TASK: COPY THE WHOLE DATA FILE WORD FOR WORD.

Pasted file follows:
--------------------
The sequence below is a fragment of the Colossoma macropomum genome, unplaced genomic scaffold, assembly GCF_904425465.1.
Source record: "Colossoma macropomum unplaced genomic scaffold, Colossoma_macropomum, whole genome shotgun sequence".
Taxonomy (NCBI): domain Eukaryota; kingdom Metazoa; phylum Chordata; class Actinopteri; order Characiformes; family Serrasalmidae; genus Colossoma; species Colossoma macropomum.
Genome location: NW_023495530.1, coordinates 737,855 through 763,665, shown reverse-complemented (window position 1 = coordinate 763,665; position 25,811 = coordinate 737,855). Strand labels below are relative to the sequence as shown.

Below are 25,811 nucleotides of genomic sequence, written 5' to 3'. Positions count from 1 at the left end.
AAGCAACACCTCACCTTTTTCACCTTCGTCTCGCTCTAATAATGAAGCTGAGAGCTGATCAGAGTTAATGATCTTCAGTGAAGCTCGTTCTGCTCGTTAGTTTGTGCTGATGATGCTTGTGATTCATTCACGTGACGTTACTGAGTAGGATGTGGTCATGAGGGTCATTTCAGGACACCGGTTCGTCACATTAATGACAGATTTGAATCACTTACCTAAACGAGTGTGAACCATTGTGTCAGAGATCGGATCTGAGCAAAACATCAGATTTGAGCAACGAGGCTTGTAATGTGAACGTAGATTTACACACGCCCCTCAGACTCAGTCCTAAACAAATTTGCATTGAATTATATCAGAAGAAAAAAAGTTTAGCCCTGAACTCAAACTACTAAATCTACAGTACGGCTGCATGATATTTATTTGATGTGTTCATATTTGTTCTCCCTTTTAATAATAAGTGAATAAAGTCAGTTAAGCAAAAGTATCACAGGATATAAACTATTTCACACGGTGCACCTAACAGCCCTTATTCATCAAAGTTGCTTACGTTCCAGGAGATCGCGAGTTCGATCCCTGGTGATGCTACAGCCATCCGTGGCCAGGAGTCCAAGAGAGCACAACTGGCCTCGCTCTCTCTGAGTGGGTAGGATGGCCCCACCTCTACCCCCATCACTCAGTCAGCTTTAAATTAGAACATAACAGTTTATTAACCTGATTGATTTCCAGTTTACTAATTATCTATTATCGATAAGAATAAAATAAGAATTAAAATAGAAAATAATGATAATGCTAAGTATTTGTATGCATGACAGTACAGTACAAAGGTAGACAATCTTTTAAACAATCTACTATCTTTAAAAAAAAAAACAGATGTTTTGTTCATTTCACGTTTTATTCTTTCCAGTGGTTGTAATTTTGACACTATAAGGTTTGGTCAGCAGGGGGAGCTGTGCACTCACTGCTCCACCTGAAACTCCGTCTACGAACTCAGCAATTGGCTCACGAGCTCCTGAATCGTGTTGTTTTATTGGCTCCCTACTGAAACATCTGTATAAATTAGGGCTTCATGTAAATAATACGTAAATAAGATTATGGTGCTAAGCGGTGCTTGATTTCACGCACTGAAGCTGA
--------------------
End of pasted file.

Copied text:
The sequence below is a fragment of the Colossoma macropomum genome, unplaced genomic scaffold, assembly GCF_904425465.1.
Source record: "Colossoma macropomum unplaced genomic scaffold, Colossoma_macropomum, whole genome shotgun sequence".
Taxonomy (NCBI): domain Eukaryota; kingdom Metazoa; phylum Chordata; class Actinopteri; order Characiformes; family Serrasalmidae; genus Colossoma; species Colossoma macropomum.
Genome location: NW_023495530.1, coordinates 737,855 through 763,665, shown reverse-complemented (window position 1 = coordinate 763,665; position 25,811 = coordinate 737,855). Strand labels below are relative to the sequence as shown.

Below are 25,811 nucleotides of genomic sequence, written 5' to 3'. Positions count from 1 at the left end.
AAGCAACACCTCACCTTTTTCACCTTCGTCTCGCTCTAATAATGAAGCTGAGAGCTGATCAGAGTTAATGATCTTCAGTGAAGCTCGTTCTGCTCGTTAGTTTGTGCTGATGATGCTTGTGATTCATTCACGTGACGTTACTGAGTAGGATGTGGTCATGAGGGTCATTTCAGGACACCGGTTCGTCACATTAATGACAGATTTGAATCACTTACCTAAACGAGTGTGAACCATTGTGTCAGAGATCGGATCTGAGCAAAACATCAGATTTGAGCAACGAGGCTTGTAATGTGAACGTAGATTTACACACGCCCCTCAGACTCAGTCCTAAACAAATTTGCATTGAATTATATCAGAAGAAAAAAAGTTTAGCCCTGAACTCAAACTACTAAATCTACAGTACGGCTGCATGATATTTATTTGATGTGTTCATATTTGTTCTCCCTTTTAATAATAAGTGAATAAAGTCAGTTAAGCAAAAGTATCACAGGATATAAACTATTTCACACGGTGCACCTAACAGCCCTTATTCATCAAAGTTGCTTACGTTCCAGGAGATCGCGAGTTCGATCCCTGGTGATGCTACAGCCATCCGTGGCCAGGAGTCCAAGAGAGCACAACTGGCCTCGCTCTCTCTGAGTGGGTAGGATGGCCCCACCTCTACCCCCATCACTCAGTCAGCTTTAAATTAGAACATAACAGTTTATTAACCTGATTGATTTCCAGTTTACTAATTATCTATTATCGATAAGAATAAAATAAGAATTAAAATAGAAAATAATGATAATGCTAAGTATTTGTATGCATGACAGTACAGTACAAAGGTAGACAATCTTTTAAACAATCTACTATCTTTAAAAAAAAAAACAGATGTTTTGTTCATTTCACGTTTTATTCTTTCCAGTGGTTGTAATTTTGACACTATAAGGTTTGGTCAGCAGGGGGAGCTGTGCACTCACTGCTCCACCTGAAACTCCGTCTACGAACTCAGCAATTGGCTCACGAGCTCCTGAATCGTGTTGTTTTATTGGCTCCCTACTGAAACATCTGTATAAATTAGGGCTTCATGTAAATAATACGTAAATAAGATTATGGTGCTAAGCGGTGCTTGATTTCACGCACTGAAGCTGA